The social media giant – Facebook, just got fined by UK’s government via the Information Commissioner (ICO); Elizabeth Denham, who issued the 27-paged “Monetary Penalty Notice” on 24 October over the Cambridge Analytica Scandal.
A portion of the document states;
“The monetary penalty arises out of a very serious data incident taking place before 25 May 2018 and affecting users whose personal data is processed on the Facebook Platform. The total number of users worldwide who were affected by the incident has been estimated by the Facebook Companies themselves as being up to 87 million”
The ICO found that at least one million UK users were among the 87 million Facebook users whose private data was harvested by Dr. Aleksandr Kogan – a psychology Professor at Cambridge University and his company Global Science Research (GSR). Denham stated that these data was shared with other groups including Cambridge Analytica, the British political consultancy that played a key role in President Trump’s 2016 election campaign as well as pro-Brexit campaigns in the UK.
Surprisingly, the amount of the monetary penalty the commissioner issued was £500,000 which is equivalent to $644,000. Of course, this is about a quarter of an hour’s profit of Facebook and won’t leave a dent on Mark Zukerbergs’ pocket whose company just announced $13.2 billion as revenue in the last quarter.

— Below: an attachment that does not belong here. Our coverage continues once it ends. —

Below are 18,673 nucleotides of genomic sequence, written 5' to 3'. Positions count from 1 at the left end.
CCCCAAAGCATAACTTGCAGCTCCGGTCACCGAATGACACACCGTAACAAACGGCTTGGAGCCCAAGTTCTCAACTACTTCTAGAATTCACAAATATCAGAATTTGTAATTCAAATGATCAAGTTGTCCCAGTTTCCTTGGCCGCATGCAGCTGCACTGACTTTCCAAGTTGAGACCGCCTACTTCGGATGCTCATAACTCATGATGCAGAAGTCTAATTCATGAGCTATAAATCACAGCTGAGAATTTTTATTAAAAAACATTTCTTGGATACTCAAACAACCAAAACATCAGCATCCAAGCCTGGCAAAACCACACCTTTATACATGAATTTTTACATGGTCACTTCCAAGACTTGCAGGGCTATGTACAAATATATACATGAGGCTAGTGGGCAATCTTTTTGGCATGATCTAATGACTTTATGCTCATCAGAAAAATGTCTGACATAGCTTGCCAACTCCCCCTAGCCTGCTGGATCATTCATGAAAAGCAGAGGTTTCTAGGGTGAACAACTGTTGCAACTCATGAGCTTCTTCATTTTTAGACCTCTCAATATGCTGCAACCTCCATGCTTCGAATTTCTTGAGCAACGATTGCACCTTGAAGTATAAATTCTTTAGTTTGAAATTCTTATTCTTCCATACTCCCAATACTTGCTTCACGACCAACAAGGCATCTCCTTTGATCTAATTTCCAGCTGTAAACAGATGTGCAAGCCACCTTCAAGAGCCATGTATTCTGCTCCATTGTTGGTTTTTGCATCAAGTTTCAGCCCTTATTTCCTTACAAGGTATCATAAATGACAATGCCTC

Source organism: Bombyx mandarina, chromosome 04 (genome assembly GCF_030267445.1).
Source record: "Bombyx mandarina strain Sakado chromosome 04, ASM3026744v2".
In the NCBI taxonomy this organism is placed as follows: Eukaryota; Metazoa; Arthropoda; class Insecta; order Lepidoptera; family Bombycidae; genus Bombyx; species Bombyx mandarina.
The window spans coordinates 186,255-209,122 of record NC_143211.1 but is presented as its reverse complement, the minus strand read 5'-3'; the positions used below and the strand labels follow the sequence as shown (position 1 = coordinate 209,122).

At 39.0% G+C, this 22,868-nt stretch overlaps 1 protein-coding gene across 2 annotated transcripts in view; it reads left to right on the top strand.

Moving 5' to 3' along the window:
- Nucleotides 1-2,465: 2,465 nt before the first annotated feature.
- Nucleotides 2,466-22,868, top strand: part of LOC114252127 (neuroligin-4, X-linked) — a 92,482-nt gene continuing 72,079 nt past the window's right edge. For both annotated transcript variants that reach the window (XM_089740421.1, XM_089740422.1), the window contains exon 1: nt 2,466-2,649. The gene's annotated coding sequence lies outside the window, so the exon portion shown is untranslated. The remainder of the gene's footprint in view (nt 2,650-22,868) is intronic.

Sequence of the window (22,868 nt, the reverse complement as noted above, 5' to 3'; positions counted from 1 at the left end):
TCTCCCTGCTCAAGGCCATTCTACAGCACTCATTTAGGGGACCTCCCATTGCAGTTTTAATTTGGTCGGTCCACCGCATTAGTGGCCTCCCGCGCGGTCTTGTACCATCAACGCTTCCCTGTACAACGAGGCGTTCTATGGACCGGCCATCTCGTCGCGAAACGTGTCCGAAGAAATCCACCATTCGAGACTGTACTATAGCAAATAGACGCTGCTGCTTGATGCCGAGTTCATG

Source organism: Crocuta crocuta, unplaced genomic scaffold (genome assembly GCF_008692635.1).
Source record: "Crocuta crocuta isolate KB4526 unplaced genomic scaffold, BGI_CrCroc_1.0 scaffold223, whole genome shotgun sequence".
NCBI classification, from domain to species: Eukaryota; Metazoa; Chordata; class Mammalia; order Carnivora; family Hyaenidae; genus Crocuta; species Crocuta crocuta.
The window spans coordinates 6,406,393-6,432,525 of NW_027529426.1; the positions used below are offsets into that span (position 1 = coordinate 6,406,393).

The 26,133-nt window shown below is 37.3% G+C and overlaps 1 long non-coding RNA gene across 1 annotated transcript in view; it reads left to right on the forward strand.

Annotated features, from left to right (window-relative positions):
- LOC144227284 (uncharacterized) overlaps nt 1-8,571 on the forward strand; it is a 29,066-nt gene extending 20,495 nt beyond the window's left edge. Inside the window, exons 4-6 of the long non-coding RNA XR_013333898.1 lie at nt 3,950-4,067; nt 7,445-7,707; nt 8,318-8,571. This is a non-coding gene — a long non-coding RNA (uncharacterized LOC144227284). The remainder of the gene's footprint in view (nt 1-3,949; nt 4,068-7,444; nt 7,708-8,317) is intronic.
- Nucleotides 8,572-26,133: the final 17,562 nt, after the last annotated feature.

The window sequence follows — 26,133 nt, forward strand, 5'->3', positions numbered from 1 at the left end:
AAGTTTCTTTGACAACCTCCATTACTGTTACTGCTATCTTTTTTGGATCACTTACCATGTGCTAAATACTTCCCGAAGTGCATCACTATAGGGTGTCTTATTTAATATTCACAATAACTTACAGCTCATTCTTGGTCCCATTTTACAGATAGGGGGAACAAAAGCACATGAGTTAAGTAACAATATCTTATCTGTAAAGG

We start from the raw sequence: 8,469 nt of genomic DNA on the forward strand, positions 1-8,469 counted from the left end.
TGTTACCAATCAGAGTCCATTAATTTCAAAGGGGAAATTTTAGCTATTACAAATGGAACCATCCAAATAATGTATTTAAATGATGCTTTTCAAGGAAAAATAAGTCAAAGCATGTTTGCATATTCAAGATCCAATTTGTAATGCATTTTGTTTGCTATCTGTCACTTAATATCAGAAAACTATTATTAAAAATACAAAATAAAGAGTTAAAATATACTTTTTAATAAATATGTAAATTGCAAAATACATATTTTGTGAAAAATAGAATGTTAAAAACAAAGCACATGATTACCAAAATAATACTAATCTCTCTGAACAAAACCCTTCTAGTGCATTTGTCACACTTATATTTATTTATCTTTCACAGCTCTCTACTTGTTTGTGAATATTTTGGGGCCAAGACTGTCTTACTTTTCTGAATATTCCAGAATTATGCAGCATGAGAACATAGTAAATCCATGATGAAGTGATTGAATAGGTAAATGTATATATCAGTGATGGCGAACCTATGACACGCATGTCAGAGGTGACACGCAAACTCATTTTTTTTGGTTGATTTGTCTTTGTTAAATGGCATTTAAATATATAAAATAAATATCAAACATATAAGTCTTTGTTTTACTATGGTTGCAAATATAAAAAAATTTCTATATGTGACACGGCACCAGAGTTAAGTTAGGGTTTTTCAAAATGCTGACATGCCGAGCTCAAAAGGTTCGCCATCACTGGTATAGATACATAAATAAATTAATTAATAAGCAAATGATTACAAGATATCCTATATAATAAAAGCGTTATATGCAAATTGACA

Fortunately for Facebook, the ICO explained in a press statement on 25 October that the fine amount was the maximum monetary penalty that could be served under the Data Protection Act 1998. It was just replaced in May by the new Data Protection Act 2018, alongside the EU’s General Data Protection Regulation. These provide a range of new enforcement tools for the ICO, including maximum fines of £17 million or 4% of global turnover. Facebook must have just escaped bankruptcy.
In as much as Facebook made it through the fine, it can’t boast of its reputation and trailing issues before the UK’s Information Commission. The ICO further said in the press statement;
“Facebook failed to sufficiently protect the privacy of its users before, during and after the unlawful processing of this data. A company of its size and expertise should have known better and it should have done better.”
This is quite embarrassing and the next statement spells worse issues in no distant time. “Our work is continuing. There are still bigger questions to be asked and broader conversations to be had about how technology and democracy interact and whether the legal, ethical and regulatory frameworks we have in place are adequate to protect the principles on which our society is based.” She added.
In the quest for all those associated with the case, a Canadian firm alleged by the ICO to be linked to Cambridge Analytica, Aggregate Data Services IQ Ltd, has been issued civil enforcement notice which they are appealing against in the First-Tier Tribunal. The company said it is not linked to the Cambridge Analytica scandal and was merely a software developer for the controversial company.
A further update on the ICO investigation into data analytics for political purposes will be on Tuesday 6 November, when Ms Denham will give evidence to the Department for Digital, Culture, Media and Sport (DCMS) Select Committee.
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